Stephen loved Panavision’s T Series lenses for the beautifully creamy quality to them, as well as for the anamorphic aberrations.
We wanted a classical-looking film, something cinematic and painterly. During prep we had talked about a few recent dramas that had been shot in similar locations and time periods that used a very modern visual style and Allan and me agreed we didn’t feel that was appropriate for this. For me, so much of the appeal of the script was about the poetry of the language being used, so I didn’t want to do anything with the camera that might detract from listening to that language, that stillness. Simplicity became a word I kept in mind throughout the shoot, both in the lighting design and the design of the coverage and camera movement. I’m quite fond of proscenium framing so I tried to design master shots that covered the scene in as simple a way as possible. If the camera needed to move to accommodate the blocking, then it moved. If it didn’t need to move, it didn’t.
I’m a big fan of the anamorphic format, and when I suggested it to Allan, he agreed wholeheartedly. We composed for the 2:1 aspect ratio, rather than the full 2.40:1. I carried a range of prime lenses with me,
but we really only used two or three with any frequency.
In keeping with our simplicity of style, we shot most of the show on just two lenses, the 35mm and 50mm. Master shots would start with the 35mm and for close-ups, I’d use the 50mm and push in a little tighter.
One of the beautiful things about the anamorphic format is how the background can literally open up behind an actor as you push in on a medium-length lens. I like seeing the set or the location behind an actor – not just a massive blur of out of focus shape and colour. I like depth and, despite the fact it has a shallower depth of field, an anamorphic lens at a stop of T4 still gives you a fantastic sense of depth
“In keeping with our simplicity of style, we shot most of the show on just two lenses, the 35mm and 50mm.”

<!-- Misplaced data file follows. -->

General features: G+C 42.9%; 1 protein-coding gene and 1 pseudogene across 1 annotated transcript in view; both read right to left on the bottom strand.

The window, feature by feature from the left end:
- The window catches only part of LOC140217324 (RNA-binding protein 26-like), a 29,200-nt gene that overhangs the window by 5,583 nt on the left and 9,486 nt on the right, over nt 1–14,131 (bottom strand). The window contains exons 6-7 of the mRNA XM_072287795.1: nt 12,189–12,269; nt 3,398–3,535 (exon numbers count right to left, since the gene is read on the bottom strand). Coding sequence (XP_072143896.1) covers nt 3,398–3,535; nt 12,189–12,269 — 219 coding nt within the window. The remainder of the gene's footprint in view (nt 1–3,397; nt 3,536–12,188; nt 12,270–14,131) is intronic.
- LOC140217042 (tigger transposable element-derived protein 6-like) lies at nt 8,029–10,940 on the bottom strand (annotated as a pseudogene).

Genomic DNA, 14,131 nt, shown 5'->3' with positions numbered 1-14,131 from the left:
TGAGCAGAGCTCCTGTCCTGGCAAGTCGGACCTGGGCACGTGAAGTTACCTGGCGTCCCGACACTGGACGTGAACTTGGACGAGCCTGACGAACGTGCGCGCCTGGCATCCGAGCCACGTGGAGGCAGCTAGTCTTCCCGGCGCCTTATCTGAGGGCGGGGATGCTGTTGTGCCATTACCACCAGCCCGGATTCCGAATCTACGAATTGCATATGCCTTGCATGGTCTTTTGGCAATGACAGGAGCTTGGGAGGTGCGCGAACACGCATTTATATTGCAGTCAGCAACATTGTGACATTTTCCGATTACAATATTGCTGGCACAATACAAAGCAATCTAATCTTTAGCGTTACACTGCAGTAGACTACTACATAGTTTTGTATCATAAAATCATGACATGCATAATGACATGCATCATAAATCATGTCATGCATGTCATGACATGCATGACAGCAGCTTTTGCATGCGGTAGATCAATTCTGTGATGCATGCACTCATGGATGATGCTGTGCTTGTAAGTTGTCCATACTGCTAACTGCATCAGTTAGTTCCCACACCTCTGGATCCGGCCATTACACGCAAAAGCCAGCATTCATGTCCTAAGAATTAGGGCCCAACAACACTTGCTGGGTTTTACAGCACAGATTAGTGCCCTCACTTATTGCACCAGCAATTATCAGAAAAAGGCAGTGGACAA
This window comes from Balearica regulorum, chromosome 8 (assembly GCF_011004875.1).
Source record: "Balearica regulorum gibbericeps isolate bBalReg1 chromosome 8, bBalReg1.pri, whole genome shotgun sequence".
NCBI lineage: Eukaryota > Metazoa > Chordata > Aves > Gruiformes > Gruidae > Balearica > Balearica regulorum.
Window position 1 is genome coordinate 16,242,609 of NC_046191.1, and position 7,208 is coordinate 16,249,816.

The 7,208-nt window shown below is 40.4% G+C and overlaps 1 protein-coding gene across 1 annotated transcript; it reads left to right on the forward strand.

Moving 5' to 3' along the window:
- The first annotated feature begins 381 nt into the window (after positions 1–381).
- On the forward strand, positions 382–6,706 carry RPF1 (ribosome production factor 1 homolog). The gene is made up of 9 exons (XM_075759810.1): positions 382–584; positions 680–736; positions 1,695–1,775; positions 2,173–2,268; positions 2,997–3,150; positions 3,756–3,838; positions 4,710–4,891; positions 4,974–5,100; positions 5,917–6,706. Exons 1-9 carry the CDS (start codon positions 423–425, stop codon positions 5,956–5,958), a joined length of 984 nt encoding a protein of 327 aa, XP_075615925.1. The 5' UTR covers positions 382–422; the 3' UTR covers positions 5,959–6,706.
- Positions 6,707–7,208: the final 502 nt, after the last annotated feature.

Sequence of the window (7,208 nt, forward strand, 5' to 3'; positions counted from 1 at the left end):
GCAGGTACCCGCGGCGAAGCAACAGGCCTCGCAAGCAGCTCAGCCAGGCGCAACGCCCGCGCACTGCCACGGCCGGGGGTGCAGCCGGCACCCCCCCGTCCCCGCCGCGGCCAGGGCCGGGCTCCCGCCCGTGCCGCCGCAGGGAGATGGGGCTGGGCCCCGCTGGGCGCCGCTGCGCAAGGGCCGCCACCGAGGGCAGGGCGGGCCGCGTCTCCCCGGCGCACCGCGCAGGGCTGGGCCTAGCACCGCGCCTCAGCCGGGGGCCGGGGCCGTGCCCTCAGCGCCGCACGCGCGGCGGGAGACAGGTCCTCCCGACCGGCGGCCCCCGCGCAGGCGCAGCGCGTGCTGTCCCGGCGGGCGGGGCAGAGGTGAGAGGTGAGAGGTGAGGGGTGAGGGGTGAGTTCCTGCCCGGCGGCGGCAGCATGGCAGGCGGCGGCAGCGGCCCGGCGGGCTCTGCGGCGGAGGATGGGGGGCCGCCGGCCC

What I’ve been watching
– Stephen Murphy
In 2018, the things that stayed with me, photographically speaking, were the second series of Ozark, photographed by Ben Kutchins and Armando Salas, and Solo: A Star Wars Story, photographed by Bradford Young. I loved how still and dark the images in Ozark are – very brave exposures for a TV series. And I loved the visual darkness and texture of Solo. Quite difficult to get such a strong look through the studio system, especially in this era of risk-averse studios and superhero movies.
Anamorphic format can open up the background behind an actor, rather than a blur.
During prep, I worked with dailies colourist Scott Ferguson at Yellowmoon in Belfast to develop a single LUT that I could use for the shoot. I shot make-up and costume tests with actor Ann Skelly (heroine Beth Winters) and tested some of the practicals that we were building. It gave everyone a sense of the quality of the images and how dark we might go. No one was worried about the level of darkness I’d used and I wasn’t concerned about it for TV broadcast.
We were committed to a cinematic image. I knew that meant some people would be watching what were supposed to be dark images on screens that weren’t optimised to display those images, but you can’t work towards the lowest denominator. You can’t shoot interesting images worrying about what they might look like on someone’s iPhone in a bright sunny office. You have to aim for a higher standard.
We all loved the dailies and we all loved how the images looked in the DI and we were supported every step of the way by the production and the BBC execs, which was refreshing. I would like to think that in this day and age of HD TVs most of the audience will have their televisions calibrated to a reasonable degree and will have seen the images as they were intended to be seen.
Within the narrative of the series, there are a series of flashbacks and a dream sequence. We decided that treating the flashbacks in a different visual style would just work against the visual simplicity we were working towards with the rest of the film. There were enough other visual clues within the frame, change of costume, change of hair etc. to mark the different time periods, so we didn’t alter anything else photographically. For the dream sequence, though, we did do something slightly different. We shot close-ups with an eyeline directly down the lens, just to give a sense of unease or surreality to the sequence, and we worked with a more heightened, saturated colour palette.
“No one was worried about the level of darkness I’d used and I wasn’t concerned.”
The entire shoot was shot on location in Northern Ireland. We were based in Belfast, but shot in a variety of locations. One of my favourite sets was the kitchen, which was a partial set build within an existing location at Myra Castle. The location itself had an incredible variety of subtle colours, soft greens and beautiful ochre bricks. Gillian’s set extension and dressing was just fantastic and it gave us a fabulous canvas to work on.
I couldn’t shoot a project of this quality without the support of a fantastic camera, grip and electric crew. I had a superb crew, led by focus puller, Andy Gardner, key grip, Ben Mosley, and gaffer, Kevin Hetherington. I also received tremendous support from the superb post team at Yellowmoon.